The Reserve Bank of Australia has once again made it exceedingly clear that they are happy to leave rates unchanged for the foreseeable future. But it faces a difficult balancing act between rising house prices and a stubbornly high dollar – two challenges it appears somewhat reluctant to tackle.
I noted after the board meeting on April that monetary policy was currently a dance between rising house prices, a stubbornly high Australian dollar and the impending collapse in business investment (Can the RBA have its cake and eat it?, April 1). Balancing those three factors poses a significant challenge for the RBA and a challenge that they have yet to get on top of.
Which is why it is interesting that the RBA placed relatively little emphasis on house prices and the exchange rate. For the housing sector, it notes that “housing market conditions remained strong, with housing prices rising in March to be 10.5 per cent higher over the year on a nationwide basis”. But it offers no other assessment.
In recent months the RBA has actively spoken out regarding house prices, reminding investors that prices can and do decline and that it would be uncomfortable if the sector generated further momentum.
But it has missed a number of opportunities -- in these minutes and in their board statement -- to drive the point home. That complacency could come back to haunt the RBA as speculation continues to run rampant on the east coast (Prepare for a sharp house price punishment, April 9)
On the exchange rate, the RBA elaborated a little more. It noted that “the exchange rate remained high by historical standards” and although commodity prices declined during the month, “the exchange rate had appreciated a little further”. Although the dollar has declined over the year, providing some assistance in rebalancing the Australian economy, the assistance is less than previously expected given the recent rise.
Over the past fortnight the Australian dollar has gone from strength to strength and is now almost 2 per cent higher than at the time of the board meeting. In part the appreciation reflects stronger economic data but it also reflects a high terms of trade, which is the biggest determinant of the exchange rate over the long-term. Until the terms of trade comes down, the Australian dollar is likely to remain high by historical standards.
Every additional month with a high exchange rate is putting more pressure on Australia’s vulnerable tradables sector. It’s reducing business investment and leading to job cuts across trade-exposed industries. A stubbornly high dollar has increased the probability that the non-mining sector will not be ready to fill the void left when mining investment collapses.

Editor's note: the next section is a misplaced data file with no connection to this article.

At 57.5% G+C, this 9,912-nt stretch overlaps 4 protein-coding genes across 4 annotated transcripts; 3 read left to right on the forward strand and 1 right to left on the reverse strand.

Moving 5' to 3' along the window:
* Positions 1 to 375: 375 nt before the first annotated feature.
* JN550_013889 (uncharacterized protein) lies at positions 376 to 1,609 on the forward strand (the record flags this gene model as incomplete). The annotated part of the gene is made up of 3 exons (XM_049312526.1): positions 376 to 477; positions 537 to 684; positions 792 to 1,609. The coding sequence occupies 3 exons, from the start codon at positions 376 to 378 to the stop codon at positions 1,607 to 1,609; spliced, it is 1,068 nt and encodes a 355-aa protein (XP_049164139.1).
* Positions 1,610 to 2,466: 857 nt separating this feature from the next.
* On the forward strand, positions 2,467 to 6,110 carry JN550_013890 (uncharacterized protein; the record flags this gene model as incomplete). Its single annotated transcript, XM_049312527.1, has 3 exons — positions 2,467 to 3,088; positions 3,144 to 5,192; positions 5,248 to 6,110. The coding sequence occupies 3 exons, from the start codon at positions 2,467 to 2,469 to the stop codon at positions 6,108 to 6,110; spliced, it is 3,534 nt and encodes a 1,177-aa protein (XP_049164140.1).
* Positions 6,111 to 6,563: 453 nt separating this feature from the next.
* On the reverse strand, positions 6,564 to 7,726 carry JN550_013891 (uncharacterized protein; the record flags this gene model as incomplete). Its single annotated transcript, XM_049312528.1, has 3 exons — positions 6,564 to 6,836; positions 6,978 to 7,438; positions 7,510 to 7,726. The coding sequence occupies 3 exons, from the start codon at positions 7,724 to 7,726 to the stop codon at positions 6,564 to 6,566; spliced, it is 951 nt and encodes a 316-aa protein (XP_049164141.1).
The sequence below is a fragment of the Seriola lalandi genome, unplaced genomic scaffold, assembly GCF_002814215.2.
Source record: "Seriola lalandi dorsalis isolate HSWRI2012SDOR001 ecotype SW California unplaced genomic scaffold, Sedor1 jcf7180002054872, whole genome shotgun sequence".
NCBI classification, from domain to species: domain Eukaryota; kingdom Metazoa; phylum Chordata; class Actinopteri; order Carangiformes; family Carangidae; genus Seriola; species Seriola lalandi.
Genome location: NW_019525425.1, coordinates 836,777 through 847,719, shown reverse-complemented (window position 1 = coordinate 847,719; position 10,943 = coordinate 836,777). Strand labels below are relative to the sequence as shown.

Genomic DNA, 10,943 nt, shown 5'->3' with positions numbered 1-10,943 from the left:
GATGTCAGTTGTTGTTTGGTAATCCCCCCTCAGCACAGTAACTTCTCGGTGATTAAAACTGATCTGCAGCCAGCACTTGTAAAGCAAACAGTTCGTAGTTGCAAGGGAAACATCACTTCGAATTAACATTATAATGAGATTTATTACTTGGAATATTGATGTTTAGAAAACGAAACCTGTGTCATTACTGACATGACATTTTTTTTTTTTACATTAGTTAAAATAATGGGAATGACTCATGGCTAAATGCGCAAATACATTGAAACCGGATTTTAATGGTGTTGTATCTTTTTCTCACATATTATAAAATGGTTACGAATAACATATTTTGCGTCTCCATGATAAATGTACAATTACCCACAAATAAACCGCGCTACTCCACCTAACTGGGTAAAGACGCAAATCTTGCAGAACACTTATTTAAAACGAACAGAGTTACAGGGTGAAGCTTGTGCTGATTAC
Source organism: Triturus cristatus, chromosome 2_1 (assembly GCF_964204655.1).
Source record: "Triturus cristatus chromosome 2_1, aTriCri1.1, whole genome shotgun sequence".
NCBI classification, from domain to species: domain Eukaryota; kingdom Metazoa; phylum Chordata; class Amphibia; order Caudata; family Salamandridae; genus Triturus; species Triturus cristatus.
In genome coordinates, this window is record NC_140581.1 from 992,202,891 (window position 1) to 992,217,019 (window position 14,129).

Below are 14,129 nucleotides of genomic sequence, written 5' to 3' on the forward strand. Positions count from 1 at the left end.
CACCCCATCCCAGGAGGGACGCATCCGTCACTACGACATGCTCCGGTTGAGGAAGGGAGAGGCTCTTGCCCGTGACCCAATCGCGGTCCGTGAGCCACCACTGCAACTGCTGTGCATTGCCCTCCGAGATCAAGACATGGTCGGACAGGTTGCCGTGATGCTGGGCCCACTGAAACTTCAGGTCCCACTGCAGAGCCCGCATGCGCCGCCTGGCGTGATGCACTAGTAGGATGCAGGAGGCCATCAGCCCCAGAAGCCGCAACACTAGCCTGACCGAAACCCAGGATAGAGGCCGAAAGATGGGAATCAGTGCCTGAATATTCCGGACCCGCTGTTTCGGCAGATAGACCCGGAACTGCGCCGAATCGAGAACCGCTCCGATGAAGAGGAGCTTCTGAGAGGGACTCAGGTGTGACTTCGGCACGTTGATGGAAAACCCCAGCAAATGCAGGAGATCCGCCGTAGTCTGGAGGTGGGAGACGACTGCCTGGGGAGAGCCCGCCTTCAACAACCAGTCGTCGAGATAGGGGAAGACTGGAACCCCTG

The RBA expects the unemployment rate to “edge higher for a time”. More timely data suggests that the unemployment rate declined to 5.8 per cent in March (from 6.0 per cent) on a seasonally-adjusted basis. However, as I argued last week, that number fundamentally overstates the improvement in labour market conditions since the participation rate declined by an equal amount (The truth about unemployment in Australia, April 10).
More reliable trend estimates of the labour market suggest that there was no improvement in March and, given the recent volatility regarding the labour force sample, these are the estimates that the RBA will focus on. Consequently, it is unlikely that the March data will shift the RBA’s view on the labour market -- and rightly so.
The RBA has made it clear that rates will not change in the near-term. With mining investment set to deteriorate and sharp budget cuts looming, that seems like the right decision. But I’m concerned that they may have become a little complacent regarding the high dollar and overheated housing market.
While balancing the two is difficult -- stemming house price growth may necessitate higher rates, while lowering the dollar requires lower ones -- the RBA seems happy to sit back and hope that the economy stays on track.
With each passing day, the high dollar is compromising the RBA’s vision of a rebalanced economy, potentially leaving the economy vulnerable when mining investment eventually falls in a hole.